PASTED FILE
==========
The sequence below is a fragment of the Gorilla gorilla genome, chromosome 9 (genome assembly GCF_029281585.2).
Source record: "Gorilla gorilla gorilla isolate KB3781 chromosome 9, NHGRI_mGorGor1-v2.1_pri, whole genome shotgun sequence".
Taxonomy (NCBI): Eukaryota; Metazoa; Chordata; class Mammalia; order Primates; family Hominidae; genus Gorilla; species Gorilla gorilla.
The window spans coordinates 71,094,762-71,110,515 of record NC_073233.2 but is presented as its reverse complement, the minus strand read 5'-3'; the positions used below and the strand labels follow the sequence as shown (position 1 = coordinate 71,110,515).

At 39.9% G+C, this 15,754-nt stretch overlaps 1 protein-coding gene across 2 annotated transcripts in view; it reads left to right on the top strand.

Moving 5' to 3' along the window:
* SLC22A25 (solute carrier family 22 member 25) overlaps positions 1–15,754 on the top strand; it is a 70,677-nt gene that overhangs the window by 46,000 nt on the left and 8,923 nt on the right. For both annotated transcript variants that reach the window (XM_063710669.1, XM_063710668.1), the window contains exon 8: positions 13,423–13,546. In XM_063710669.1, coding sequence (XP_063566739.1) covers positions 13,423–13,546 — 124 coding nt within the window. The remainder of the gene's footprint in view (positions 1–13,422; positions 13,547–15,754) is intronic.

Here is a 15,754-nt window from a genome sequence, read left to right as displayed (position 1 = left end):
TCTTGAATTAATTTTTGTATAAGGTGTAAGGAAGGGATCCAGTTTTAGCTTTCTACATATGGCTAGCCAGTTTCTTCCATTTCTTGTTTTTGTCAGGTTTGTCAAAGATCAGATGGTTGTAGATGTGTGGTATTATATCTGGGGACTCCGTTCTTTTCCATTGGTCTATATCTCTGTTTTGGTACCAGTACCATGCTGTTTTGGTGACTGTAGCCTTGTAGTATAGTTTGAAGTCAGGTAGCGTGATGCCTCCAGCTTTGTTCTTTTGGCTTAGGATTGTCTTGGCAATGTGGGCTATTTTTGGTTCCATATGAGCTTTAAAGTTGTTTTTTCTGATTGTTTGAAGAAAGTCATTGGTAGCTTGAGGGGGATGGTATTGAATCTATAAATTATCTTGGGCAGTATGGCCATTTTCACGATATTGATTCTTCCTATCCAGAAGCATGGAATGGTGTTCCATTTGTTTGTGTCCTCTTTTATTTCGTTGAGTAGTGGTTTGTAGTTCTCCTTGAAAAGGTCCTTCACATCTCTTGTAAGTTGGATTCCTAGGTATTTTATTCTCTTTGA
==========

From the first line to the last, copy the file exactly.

The sequence below is a fragment of the Gorilla gorilla genome, chromosome 9 (genome assembly GCF_029281585.2).
Source record: "Gorilla gorilla gorilla isolate KB3781 chromosome 9, NHGRI_mGorGor1-v2.1_pri, whole genome shotgun sequence".
Taxonomy (NCBI): Eukaryota; Metazoa; Chordata; class Mammalia; order Primates; family Hominidae; genus Gorilla; species Gorilla gorilla.
The window spans coordinates 71,094,762-71,110,515 of record NC_073233.2 but is presented as its reverse complement, the minus strand read 5'-3'; the positions used below and the strand labels follow the sequence as shown (position 1 = coordinate 71,110,515).

At 39.9% G+C, this 15,754-nt stretch overlaps 1 protein-coding gene across 2 annotated transcripts in view; it reads left to right on the top strand.

Moving 5' to 3' along the window:
* SLC22A25 (solute carrier family 22 member 25) overlaps positions 1–15,754 on the top strand; it is a 70,677-nt gene that overhangs the window by 46,000 nt on the left and 8,923 nt on the right. For both annotated transcript variants that reach the window (XM_063710669.1, XM_063710668.1), the window contains exon 8: positions 13,423–13,546. In XM_063710669.1, coding sequence (XP_063566739.1) covers positions 13,423–13,546 — 124 coding nt within the window. The remainder of the gene's footprint in view (positions 1–13,422; positions 13,547–15,754) is intronic.

Here is a 15,754-nt window from a genome sequence, read left to right as displayed (position 1 = left end):
TCTTGAATTAATTTTTGTATAAGGTGTAAGGAAGGGATCCAGTTTTAGCTTTCTACATATGGCTAGCCAGTTTCTTCCATTTCTTGTTTTTGTCAGGTTTGTCAAAGATCAGATGGTTGTAGATGTGTGGTATTATATCTGGGGACTCCGTTCTTTTCCATTGGTCTATATCTCTGTTTTGGTACCAGTACCATGCTGTTTTGGTGACTGTAGCCTTGTAGTATAGTTTGAAGTCAGGTAGCGTGATGCCTCCAGCTTTGTTCTTTTGGCTTAGGATTGTCTTGGCAATGTGGGCTATTTTTGGTTCCATATGAGCTTTAAAGTTGTTTTTTCTGATTGTTTGAAGAAAGTCATTGGTAGCTTGAGGGGGATGGTATTGAATCTATAAATTATCTTGGGCAGTATGGCCATTTTCACGATATTGATTCTTCCTATCCAGAAGCATGGAATGGTGTTCCATTTGTTTGTGTCCTCTTTTATTTCGTTGAGTAGTGGTTTGTAGTTCTCCTTGAAAAGGTCCTTCACATCTCTTGTAAGTTGGATTCCTAGGTATTTTATTCTCTTTGA